NEWBURGH, Ind. (WEHT) — Dozens of community members and former Newburgh Presbyterian Church congregation members had a look at their old church directories, photos and letters at Preservation Hall Sunday afternoon.
Town records say the capsule was placed inside the church’s building on French Island Trail in October 1965.
The church ended as a congregation in 2019, and Preservation Hall was once home to the church between the 1800s and 1965.
Former congregation member Rick Zeiher opened the manila envelops which held the church mementos for decades.
He also opened some documents saved from the church’s 175th anniversary in 2015.
The opening of the capsule serves as a reminder for the Presbyterian congregation.
“We lived it. So, it’s a little different when you live it and come away,” Zeiher said. “It’s a part of your life.”
The Newburgh Museum will take photo records of what was discovered and display them at a later date.
“Anytime that we can see a piece of our history and touch and see it for real, it really helps I think helps people understand that it’s meaningful and has an important place in Newburgh’s past,” said Jeremy Korba, who serves as the Newburgh Museum’s board of directors president.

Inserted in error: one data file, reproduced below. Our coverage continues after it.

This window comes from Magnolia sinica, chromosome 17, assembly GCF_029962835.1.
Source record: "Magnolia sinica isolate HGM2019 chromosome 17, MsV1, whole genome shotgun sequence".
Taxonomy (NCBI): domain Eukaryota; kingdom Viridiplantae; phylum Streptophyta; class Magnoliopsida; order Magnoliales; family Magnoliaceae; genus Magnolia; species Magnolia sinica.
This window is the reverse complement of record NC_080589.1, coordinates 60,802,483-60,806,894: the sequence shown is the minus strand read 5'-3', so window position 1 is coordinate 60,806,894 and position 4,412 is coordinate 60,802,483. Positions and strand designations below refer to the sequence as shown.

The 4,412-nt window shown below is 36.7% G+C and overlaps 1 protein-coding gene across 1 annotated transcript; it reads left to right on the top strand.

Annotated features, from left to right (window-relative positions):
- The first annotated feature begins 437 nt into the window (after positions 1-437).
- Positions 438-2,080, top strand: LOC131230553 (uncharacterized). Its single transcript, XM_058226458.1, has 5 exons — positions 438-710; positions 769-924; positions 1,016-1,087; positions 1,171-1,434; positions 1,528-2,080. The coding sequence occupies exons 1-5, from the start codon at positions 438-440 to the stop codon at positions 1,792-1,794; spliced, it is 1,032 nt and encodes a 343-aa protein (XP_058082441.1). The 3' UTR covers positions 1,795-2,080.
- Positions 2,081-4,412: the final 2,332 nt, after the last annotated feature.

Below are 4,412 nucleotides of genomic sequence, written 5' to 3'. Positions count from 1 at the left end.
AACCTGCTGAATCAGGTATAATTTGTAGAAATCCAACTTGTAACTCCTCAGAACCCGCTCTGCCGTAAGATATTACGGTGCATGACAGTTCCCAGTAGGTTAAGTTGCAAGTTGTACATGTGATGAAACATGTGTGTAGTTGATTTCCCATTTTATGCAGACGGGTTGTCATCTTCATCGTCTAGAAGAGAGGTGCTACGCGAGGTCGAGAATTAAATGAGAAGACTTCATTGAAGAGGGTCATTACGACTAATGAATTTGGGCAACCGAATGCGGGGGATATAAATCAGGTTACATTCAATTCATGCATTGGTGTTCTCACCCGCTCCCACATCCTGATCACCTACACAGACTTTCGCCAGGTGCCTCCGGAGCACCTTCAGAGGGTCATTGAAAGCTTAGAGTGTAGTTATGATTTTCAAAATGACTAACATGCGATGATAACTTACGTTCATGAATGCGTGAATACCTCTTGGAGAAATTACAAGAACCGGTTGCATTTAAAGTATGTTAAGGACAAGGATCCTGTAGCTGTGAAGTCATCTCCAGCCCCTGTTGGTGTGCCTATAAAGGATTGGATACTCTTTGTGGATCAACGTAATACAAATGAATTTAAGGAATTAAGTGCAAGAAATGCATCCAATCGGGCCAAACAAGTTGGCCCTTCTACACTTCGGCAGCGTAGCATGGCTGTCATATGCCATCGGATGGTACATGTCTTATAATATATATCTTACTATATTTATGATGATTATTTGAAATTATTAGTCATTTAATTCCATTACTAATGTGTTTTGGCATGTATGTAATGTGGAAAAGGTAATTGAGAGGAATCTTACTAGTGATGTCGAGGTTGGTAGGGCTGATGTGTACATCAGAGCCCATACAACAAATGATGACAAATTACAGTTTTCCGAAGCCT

Martha Westerbelt Faber traveled from Kansas City to watch the opening.
Roland Westerbelt — Martha’s father — took the job as the church’s pastor and moved the family from Southern Illinois to Newburgh in 1958.
“It brought back all the memories of the time we were in this building and the whole process of building the new church when I was a young teenager,” Westerbelt Faber said. “Very special times in my life, and this church meant a lot to me.”
She also started a friendship with the Warrick County historian — Anne Rust Aurand.
“A lot of this is my memory also, although my family belong to this church,” Rust Aurand said. “We were here a lot because of Marcy. We did a lot of things together, and I have memories of this too, but some of these are just general memories of growing up in Newburgh.”
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